March 27 Detroit dropped a key requirement in
its latest version of an agreement on costly interest rate swaps
with two investment banks, which was filed in court late
Under the agreement, UBS AG and Merrill Lynch
Capital Services, a unit of Bank of America Corp. would
no longer have to support the financially hobbled city's plan to
restructure its debts.
Other creditors had said they could be subject to a "cram
down" if the banks officially approved the plan. Under Chapter 9
of the federal bankruptcy code, once a city wins agreement from
a single class of creditors whose interests are impaired by
bankruptcy it can then impose settlement terms on other classes
In the agreement, though, the banks state they will not
object to a debt-adjustment plan.
On Monday, Detroit will submit to the bankruptcy court an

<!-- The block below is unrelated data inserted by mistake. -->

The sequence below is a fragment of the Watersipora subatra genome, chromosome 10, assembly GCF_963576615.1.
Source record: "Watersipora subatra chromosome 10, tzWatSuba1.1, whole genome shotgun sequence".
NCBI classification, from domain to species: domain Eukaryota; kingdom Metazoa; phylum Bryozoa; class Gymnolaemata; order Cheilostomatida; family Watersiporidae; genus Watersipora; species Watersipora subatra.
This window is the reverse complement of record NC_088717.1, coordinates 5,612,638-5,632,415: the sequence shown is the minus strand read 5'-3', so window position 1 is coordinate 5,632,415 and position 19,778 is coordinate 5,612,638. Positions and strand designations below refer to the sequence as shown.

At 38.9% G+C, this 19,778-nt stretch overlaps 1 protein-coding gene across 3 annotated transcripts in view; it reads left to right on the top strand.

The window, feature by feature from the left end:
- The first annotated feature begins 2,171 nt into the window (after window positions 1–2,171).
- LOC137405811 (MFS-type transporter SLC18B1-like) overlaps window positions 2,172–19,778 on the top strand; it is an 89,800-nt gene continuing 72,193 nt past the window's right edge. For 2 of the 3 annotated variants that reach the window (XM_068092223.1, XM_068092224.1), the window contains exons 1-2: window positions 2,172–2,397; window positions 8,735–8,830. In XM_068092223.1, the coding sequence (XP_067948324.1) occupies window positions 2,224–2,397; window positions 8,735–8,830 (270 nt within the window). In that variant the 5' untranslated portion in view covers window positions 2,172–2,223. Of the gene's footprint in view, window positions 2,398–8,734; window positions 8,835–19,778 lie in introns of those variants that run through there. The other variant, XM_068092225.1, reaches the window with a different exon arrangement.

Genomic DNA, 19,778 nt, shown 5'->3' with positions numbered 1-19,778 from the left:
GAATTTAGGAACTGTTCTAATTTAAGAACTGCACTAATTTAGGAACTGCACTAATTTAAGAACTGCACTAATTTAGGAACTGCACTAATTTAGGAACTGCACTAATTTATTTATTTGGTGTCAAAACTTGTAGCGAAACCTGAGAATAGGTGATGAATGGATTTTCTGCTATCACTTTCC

amended adjustment plan, along with a revised disclosure
statement that responds to various "informal requests for the
inclusion of additional information," the city said in a filing
Bankruptcy Court Judge Steven Rhodes has scheduled a hearing
for April 4 on the plan and its treatment of retirees.
The city's emergency manager, Kevyn Orr, is seeking to wind
down the expensive interest rate swaps used to hedge pension
debt. Under the agreement, the city would pay the banks $42.5
million each to settle swaps estimated at around $285 million.
Rhodes has rejected previous proposals from the city and
banks to end the swaps as too expensive for the city.
Detroit filed for bankruptcy protection last July, the
largest municipal filing in U.S. history.
(Reporting by Lisa Lambert; Additional reporting by Karen
Pierog in Chicago; Editing by Leslie Adler)